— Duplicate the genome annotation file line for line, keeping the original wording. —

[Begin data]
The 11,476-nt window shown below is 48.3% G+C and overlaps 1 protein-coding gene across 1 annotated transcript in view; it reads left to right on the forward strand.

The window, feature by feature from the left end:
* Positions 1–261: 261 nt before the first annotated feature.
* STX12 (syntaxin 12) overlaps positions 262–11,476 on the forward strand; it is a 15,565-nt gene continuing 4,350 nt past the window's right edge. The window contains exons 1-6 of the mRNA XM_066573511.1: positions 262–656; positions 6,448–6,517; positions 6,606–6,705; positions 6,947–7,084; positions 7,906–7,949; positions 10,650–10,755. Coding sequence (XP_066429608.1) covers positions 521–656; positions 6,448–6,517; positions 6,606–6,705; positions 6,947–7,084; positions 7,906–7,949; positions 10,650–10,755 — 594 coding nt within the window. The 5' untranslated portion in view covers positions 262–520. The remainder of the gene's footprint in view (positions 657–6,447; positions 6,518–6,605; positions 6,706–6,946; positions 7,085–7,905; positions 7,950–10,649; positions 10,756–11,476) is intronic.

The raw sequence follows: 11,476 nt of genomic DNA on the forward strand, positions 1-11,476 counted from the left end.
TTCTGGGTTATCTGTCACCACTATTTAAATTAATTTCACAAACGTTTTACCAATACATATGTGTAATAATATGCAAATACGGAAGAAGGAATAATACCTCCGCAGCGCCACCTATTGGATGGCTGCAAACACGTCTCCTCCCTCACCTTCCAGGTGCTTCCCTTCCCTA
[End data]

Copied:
The 11,476-nt window shown below is 48.3% G+C and overlaps 1 protein-coding gene across 1 annotated transcript in view; it reads left to right on the forward strand.

The window, feature by feature from the left end:
* Positions 1–261: 261 nt before the first annotated feature.
* STX12 (syntaxin 12) overlaps positions 262–11,476 on the forward strand; it is a 15,565-nt gene continuing 4,350 nt past the window's right edge. The window contains exons 1-6 of the mRNA XM_066573511.1: positions 262–656; positions 6,448–6,517; positions 6,606–6,705; positions 6,947–7,084; positions 7,906–7,949; positions 10,650–10,755. Coding sequence (XP_066429608.1) covers positions 521–656; positions 6,448–6,517; positions 6,606–6,705; positions 6,947–7,084; positions 7,906–7,949; positions 10,650–10,755 — 594 coding nt within the window. The 5' untranslated portion in view covers positions 262–520. The remainder of the gene's footprint in view (positions 657–6,447; positions 6,518–6,605; positions 6,706–6,946; positions 7,085–7,905; positions 7,950–10,649; positions 10,756–11,476) is intronic.

The raw sequence follows: 11,476 nt of genomic DNA on the forward strand, positions 1-11,476 counted from the left end.
TTCTGGGTTATCTGTCACCACTATTTAAATTAATTTCACAAACGTTTTACCAATACATATGTGTAATAATATGCAAATACGGAAGAAGGAATAATACCTCCGCAGCGCCACCTATTGGATGGCTGCAAACACGTCTCCTCCCTCACCTTCCAGGTGCTTCCCTTCCCTA